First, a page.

Finding Honolulu’s Helpers: Supermarket Cashier Lee Ann Verano Stays Resilient on the Food Front Line
The Foodland Farms worker knows—especially these days—that she and other grocery store workers often provide the only contact that many people have outside their homes.
At your regular supermarket, you might have a favorite cashier, the one you wait for even when other lines are shorter. If your store is Foodland Farms Ala Moana, that’s probably head cashier Lee Ann Verano. Smiling, spunky and speedy, she makes a big impression at Register 5. Verano knows—especially these days—that she and other grocery store workers often provide the only contact that many people have outside their homes.
“Our job is important, because we’re here to serve everyone,” says Verano, who encourages co-workers and customers to wear masks properly, wash their hands and take precautions. “We have to take care of ourselves, and everyone else.”
In 33 years at Foodland, Verano became a supermarket rock star: 2016 cashier of the year, featured in a TV commercial, and honored with the local chain’s most prestigious employee award in 2020 for exemplifying the can-do spirit of founder Maurice J. “Sully” Sullivan.
Foodland Vice President Sheryl Toda recalls when the revamped Ala Moana store held its grand opening in August 2016. She saw a customer standing outside before dawn and told him that the store wouldn’t open until 10 a.m. He’d wait, he said, because “I want to be the first to welcome Lee Ann back.”
Managers describe her as friendly, dedicated and straightforward, a leader who listens and cares deeply. “She’s really good at what she does,” Toda says. And unless somebody pulls you aside and tells you, you wouldn’t know that Verano was hit hard by the pandemic; she lost her husband to the coronavirus on Sept. 27.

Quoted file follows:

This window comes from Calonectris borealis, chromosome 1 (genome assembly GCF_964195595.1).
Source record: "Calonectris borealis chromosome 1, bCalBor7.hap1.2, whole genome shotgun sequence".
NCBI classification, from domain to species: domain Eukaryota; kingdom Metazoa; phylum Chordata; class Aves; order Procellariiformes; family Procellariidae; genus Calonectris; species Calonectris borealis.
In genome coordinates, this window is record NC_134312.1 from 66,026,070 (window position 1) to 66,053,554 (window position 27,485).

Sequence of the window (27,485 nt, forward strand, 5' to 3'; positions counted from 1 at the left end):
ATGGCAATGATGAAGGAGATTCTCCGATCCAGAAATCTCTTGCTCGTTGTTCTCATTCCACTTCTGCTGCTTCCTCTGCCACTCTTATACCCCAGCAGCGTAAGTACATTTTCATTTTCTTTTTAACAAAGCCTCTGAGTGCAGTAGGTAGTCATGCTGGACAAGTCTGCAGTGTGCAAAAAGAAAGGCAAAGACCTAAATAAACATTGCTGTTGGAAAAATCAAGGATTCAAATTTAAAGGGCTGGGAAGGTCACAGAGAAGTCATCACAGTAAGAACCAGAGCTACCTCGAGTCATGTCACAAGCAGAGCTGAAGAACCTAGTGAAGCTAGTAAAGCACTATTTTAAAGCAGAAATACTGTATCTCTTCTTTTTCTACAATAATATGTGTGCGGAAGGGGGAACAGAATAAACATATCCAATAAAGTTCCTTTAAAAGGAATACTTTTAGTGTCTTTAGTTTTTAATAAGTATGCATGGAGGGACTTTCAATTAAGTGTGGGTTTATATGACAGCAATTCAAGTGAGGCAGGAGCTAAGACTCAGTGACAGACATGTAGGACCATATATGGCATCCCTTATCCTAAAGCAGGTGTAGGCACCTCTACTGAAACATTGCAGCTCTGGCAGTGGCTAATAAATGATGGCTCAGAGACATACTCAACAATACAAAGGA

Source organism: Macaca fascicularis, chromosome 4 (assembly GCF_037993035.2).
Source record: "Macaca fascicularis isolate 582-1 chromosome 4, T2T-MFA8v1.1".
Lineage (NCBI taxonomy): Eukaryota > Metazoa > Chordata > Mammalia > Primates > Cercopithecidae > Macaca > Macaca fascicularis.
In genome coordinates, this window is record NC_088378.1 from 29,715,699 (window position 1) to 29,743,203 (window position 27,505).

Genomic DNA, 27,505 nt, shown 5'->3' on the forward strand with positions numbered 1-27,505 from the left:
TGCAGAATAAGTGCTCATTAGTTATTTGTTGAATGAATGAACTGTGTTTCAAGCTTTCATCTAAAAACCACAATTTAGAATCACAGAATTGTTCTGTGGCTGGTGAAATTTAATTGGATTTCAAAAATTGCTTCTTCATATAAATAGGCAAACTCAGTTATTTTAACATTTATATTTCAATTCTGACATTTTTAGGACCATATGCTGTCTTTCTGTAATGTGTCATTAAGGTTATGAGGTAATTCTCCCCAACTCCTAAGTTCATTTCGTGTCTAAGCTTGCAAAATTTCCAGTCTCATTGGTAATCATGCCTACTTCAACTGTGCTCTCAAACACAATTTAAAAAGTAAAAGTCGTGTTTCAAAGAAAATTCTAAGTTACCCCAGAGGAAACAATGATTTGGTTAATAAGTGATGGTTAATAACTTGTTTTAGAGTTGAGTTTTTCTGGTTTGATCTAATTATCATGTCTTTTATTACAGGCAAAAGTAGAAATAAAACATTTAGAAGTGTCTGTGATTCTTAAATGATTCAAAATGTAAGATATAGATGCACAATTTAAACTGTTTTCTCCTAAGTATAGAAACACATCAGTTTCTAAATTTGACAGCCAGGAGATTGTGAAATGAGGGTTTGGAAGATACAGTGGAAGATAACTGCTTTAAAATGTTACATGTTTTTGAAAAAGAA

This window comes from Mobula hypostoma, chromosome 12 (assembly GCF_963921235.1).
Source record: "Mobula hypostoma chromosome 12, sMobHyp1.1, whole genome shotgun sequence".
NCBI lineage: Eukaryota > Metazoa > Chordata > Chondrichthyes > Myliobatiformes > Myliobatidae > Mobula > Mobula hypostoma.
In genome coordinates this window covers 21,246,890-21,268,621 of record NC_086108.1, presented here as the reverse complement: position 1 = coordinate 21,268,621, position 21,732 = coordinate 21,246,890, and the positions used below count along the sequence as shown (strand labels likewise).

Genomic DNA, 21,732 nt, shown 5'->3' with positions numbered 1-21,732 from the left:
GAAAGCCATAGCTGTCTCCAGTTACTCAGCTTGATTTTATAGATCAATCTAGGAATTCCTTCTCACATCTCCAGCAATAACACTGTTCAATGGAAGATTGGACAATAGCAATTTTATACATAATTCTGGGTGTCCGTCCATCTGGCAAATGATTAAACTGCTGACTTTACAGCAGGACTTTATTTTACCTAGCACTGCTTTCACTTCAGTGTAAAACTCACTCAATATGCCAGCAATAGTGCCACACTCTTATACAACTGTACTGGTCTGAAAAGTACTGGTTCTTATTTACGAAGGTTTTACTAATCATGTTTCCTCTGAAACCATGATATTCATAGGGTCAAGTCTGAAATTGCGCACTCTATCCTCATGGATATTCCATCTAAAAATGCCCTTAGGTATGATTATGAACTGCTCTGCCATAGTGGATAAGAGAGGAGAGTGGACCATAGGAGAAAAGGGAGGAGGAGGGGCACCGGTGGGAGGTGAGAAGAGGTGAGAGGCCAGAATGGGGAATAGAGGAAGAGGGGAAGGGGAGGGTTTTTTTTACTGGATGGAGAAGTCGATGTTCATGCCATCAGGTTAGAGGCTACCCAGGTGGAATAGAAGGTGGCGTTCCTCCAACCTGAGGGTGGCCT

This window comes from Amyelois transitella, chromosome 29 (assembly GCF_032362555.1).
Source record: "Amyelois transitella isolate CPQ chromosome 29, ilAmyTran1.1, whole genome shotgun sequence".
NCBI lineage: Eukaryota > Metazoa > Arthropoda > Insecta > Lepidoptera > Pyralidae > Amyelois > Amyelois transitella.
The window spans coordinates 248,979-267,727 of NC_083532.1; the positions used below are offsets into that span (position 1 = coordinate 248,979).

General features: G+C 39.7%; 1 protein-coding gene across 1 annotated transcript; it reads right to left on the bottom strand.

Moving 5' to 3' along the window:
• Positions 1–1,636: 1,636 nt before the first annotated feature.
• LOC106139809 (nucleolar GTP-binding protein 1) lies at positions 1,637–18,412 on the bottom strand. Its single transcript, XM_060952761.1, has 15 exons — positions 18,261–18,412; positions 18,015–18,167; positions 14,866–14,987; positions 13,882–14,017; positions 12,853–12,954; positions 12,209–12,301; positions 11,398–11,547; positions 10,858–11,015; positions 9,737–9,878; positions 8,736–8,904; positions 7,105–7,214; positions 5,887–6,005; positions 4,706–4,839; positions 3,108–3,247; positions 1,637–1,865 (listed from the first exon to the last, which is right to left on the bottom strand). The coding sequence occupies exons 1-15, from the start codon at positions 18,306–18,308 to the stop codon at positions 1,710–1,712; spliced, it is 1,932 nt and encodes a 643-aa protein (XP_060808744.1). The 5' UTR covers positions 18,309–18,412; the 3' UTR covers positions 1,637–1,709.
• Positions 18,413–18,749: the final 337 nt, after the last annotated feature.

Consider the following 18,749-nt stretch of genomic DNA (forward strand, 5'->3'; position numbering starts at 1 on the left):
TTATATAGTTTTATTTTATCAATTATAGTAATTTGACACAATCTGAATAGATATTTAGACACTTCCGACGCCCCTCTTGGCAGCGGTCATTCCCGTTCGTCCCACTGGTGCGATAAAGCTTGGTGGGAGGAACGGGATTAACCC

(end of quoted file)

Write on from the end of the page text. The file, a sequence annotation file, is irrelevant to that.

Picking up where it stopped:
Jesse was 58. The Campbell High School sweethearts—together for more than 40 years—were married for 26. An injury put him on disability leave in 2019, and they both cared for his mom, who has dementia, in their ‘Ewa Beach home. Verano was the first of the two to contract COVID, on an O‘ahu vacation. Jesse took care of her. She says it started like the flu: “I was really, really tired. It took me eight hours to do laundry and that was just one load.” She stayed home from work for three weeks while Jesse stayed in another part of the house, “but he didn’t tell me when he got sick.” One morning he didn’t get out of bed; he died in the hospital 25 days later. Two weeks after that, her mom died of cancer.
As difficult as the past few months have been, Verano keeps going. She thrives surrounded by people she cares about: “my crew” at work, her nieces, best friend, a cousin she goes walking with, as well as many of the customers who rely on her positive energy. Verano has her weepy days but credits her company with giving her the support she needs. “If I’m feeling blue, I just ask to go home because work’s not a good place to feel blue—people think you’re grumpy,” she says with a smile.
Appreciation from customers also makes a big difference. “Now when people come in they tell us ‘thank you for working’ or ‘thank you for being here,’ and it kind of makes you feel good, because we never got that before the pandemic.”